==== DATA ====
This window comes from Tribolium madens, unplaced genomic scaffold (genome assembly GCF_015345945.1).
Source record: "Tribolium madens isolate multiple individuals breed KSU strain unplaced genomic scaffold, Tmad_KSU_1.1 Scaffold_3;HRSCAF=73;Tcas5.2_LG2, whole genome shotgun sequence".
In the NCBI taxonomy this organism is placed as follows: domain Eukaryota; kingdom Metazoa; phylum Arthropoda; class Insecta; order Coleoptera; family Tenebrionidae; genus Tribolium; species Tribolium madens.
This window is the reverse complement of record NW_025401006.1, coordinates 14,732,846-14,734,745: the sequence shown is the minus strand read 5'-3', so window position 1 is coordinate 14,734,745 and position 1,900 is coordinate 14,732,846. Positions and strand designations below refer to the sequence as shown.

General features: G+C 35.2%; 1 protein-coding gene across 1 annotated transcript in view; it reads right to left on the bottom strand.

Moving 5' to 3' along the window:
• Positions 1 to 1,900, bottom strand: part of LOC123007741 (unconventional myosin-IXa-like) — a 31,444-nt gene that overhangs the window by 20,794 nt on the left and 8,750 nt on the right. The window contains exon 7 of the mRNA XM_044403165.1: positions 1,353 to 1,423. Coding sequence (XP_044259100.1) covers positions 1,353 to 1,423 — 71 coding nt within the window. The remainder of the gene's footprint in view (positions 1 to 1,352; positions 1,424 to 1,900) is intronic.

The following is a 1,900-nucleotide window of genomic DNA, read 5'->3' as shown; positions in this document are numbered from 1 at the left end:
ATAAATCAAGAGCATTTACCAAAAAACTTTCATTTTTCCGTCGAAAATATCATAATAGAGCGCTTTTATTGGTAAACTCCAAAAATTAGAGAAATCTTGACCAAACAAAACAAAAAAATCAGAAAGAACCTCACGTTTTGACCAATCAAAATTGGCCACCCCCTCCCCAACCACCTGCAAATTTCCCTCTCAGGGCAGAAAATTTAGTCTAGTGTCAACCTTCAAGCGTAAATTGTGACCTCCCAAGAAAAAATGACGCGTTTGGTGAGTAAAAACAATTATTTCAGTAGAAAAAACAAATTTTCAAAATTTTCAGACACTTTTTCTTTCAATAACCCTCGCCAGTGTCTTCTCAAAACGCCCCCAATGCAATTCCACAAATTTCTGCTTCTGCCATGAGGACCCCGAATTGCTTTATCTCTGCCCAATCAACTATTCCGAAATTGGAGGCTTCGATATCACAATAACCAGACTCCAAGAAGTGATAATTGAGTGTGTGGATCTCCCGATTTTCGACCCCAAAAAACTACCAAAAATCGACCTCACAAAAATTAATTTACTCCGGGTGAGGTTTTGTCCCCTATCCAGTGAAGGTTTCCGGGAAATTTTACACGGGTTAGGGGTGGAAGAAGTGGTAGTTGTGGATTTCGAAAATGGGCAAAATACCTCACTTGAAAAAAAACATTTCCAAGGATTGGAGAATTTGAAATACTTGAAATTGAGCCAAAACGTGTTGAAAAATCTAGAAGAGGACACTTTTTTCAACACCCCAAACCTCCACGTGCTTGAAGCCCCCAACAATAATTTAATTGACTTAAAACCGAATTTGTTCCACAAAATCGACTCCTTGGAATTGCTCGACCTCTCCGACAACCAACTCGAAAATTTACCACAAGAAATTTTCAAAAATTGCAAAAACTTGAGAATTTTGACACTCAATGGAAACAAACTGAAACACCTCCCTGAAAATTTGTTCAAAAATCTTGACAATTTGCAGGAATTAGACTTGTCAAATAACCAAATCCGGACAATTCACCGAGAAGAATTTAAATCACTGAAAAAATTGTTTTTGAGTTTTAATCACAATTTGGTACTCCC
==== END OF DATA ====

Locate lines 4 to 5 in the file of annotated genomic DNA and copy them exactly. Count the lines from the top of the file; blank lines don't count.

This window is the reverse complement of record NW_025401006.1, coordinates 14,732,846-14,734,745: the sequence shown is the minus strand read 5'-3', so window position 1 is coordinate 14,734,745 and position 1,900 is coordinate 14,732,846. Positions and strand designations below refer to the sequence as shown.

General features: G+C 35.2%; 1 protein-coding gene across 1 annotated transcript in view; it reads right to left on the bottom strand.